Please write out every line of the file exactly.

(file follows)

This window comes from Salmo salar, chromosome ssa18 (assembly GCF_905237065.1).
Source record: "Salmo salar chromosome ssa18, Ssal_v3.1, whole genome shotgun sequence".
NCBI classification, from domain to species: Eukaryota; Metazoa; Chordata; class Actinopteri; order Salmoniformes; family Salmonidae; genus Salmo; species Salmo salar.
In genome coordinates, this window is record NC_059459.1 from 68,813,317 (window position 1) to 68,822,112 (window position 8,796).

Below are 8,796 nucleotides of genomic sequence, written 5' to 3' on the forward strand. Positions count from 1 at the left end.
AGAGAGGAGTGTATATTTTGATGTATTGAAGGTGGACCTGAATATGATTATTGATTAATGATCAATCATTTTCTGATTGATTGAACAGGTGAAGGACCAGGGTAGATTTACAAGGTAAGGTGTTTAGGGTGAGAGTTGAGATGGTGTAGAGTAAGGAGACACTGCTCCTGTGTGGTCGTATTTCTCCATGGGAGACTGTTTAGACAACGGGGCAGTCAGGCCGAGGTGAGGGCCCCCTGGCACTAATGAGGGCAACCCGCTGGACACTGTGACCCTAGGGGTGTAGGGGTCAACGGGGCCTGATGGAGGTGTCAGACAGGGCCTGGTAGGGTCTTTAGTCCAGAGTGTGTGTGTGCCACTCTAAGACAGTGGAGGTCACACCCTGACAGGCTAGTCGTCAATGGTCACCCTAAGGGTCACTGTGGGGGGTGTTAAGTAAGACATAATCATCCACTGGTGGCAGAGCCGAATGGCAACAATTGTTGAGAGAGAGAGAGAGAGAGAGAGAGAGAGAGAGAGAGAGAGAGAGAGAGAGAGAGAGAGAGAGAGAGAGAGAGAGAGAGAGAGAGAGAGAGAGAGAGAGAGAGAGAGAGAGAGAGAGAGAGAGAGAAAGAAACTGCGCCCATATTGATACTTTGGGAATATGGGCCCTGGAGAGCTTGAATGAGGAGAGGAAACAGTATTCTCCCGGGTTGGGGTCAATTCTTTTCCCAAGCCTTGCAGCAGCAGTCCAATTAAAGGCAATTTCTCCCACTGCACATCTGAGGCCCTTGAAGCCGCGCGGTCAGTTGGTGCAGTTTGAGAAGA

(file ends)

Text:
This window comes from Salmo salar, chromosome ssa18 (assembly GCF_905237065.1).
Source record: "Salmo salar chromosome ssa18, Ssal_v3.1, whole genome shotgun sequence".
NCBI classification, from domain to species: Eukaryota; Metazoa; Chordata; class Actinopteri; order Salmoniformes; family Salmonidae; genus Salmo; species Salmo salar.
In genome coordinates, this window is record NC_059459.1 from 68,813,317 (window position 1) to 68,822,112 (window position 8,796).

Below are 8,796 nucleotides of genomic sequence, written 5' to 3' on the forward strand. Positions count from 1 at the left end.
AGAGAGGAGTGTATATTTTGATGTATTGAAGGTGGACCTGAATATGATTATTGATTAATGATCAATCATTTTCTGATTGATTGAACAGGTGAAGGACCAGGGTAGATTTACAAGGTAAGGTGTTTAGGGTGAGAGTTGAGATGGTGTAGAGTAAGGAGACACTGCTCCTGTGTGGTCGTATTTCTCCATGGGAGACTGTTTAGACAACGGGGCAGTCAGGCCGAGGTGAGGGCCCCCTGGCACTAATGAGGGCAACCCGCTGGACACTGTGACCCTAGGGGTGTAGGGGTCAACGGGGCCTGATGGAGGTGTCAGACAGGGCCTGGTAGGGTCTTTAGTCCAGAGTGTGTGTGTGCCACTCTAAGACAGTGGAGGTCACACCCTGACAGGCTAGTCGTCAATGGTCACCCTAAGGGTCACTGTGGGGGGTGTTAAGTAAGACATAATCATCCACTGGTGGCAGAGCCGAATGGCAACAATTGTTGAGAGAGAGAGAGAGAGAGAGAGAGAGAGAGAGAGAGAGAGAGAGAGAGAGAGAGAGAGAGAGAGAGAGAGAGAGAGAGAGAGAGAGAGAGAGAGAGAGAGAGAGAGAGAGAGAGAGAGAGAGAGAAAGAAACTGCGCCCATATTGATACTTTGGGAATATGGGCCCTGGAGAGCTTGAATGAGGAGAGGAAACAGTATTCTCCCGGGTTGGGGTCAATTCTTTTCCCAAGCCTTGCAGCAGCAGTCCAATTAAAGGCAATTTCTCCCACTGCACATCTGAGGCCCTTGAAGCCGCGCGGTCAGTTGGTGCAGTTTGAGAAGA